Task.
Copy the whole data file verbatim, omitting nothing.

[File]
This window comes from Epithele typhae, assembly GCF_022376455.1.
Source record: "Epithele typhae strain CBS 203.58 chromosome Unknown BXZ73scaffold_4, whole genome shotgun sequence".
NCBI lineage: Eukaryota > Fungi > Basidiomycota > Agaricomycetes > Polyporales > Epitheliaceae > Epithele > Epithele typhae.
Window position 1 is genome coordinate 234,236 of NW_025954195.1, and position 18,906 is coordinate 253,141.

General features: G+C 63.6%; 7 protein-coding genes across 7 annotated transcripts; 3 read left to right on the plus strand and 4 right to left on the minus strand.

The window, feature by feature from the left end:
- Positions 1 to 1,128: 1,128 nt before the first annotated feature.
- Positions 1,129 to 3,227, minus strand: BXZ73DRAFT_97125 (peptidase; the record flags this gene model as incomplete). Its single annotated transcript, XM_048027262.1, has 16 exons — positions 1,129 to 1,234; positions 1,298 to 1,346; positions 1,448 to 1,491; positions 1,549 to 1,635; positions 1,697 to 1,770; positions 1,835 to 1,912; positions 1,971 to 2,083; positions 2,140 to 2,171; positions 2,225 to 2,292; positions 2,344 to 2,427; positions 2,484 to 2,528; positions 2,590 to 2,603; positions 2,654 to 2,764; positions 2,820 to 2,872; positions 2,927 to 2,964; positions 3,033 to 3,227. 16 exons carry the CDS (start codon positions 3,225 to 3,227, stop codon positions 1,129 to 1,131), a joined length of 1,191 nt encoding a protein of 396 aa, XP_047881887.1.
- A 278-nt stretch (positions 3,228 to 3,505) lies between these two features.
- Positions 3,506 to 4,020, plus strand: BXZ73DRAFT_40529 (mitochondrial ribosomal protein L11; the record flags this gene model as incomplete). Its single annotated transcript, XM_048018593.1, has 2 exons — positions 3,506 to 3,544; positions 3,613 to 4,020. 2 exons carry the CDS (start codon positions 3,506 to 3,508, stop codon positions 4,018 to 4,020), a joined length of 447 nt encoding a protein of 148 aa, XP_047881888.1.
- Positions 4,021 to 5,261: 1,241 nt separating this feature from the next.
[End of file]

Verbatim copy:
This window comes from Epithele typhae, assembly GCF_022376455.1.
Source record: "Epithele typhae strain CBS 203.58 chromosome Unknown BXZ73scaffold_4, whole genome shotgun sequence".
NCBI lineage: Eukaryota > Fungi > Basidiomycota > Agaricomycetes > Polyporales > Epitheliaceae > Epithele > Epithele typhae.
Window position 1 is genome coordinate 234,236 of NW_025954195.1, and position 18,906 is coordinate 253,141.

General features: G+C 63.6%; 7 protein-coding genes across 7 annotated transcripts; 3 read left to right on the plus strand and 4 right to left on the minus strand.

The window, feature by feature from the left end:
- Positions 1 to 1,128: 1,128 nt before the first annotated feature.
- Positions 1,129 to 3,227, minus strand: BXZ73DRAFT_97125 (peptidase; the record flags this gene model as incomplete). Its single annotated transcript, XM_048027262.1, has 16 exons — positions 1,129 to 1,234; positions 1,298 to 1,346; positions 1,448 to 1,491; positions 1,549 to 1,635; positions 1,697 to 1,770; positions 1,835 to 1,912; positions 1,971 to 2,083; positions 2,140 to 2,171; positions 2,225 to 2,292; positions 2,344 to 2,427; positions 2,484 to 2,528; positions 2,590 to 2,603; positions 2,654 to 2,764; positions 2,820 to 2,872; positions 2,927 to 2,964; positions 3,033 to 3,227. 16 exons carry the CDS (start codon positions 3,225 to 3,227, stop codon positions 1,129 to 1,131), a joined length of 1,191 nt encoding a protein of 396 aa, XP_047881887.1.
- A 278-nt stretch (positions 3,228 to 3,505) lies between these two features.
- Positions 3,506 to 4,020, plus strand: BXZ73DRAFT_40529 (mitochondrial ribosomal protein L11; the record flags this gene model as incomplete). Its single annotated transcript, XM_048018593.1, has 2 exons — positions 3,506 to 3,544; positions 3,613 to 4,020. 2 exons carry the CDS (start codon positions 3,506 to 3,508, stop codon positions 4,018 to 4,020), a joined length of 447 nt encoding a protein of 148 aa, XP_047881888.1.
- Positions 4,021 to 5,261: 1,241 nt separating this feature from the next.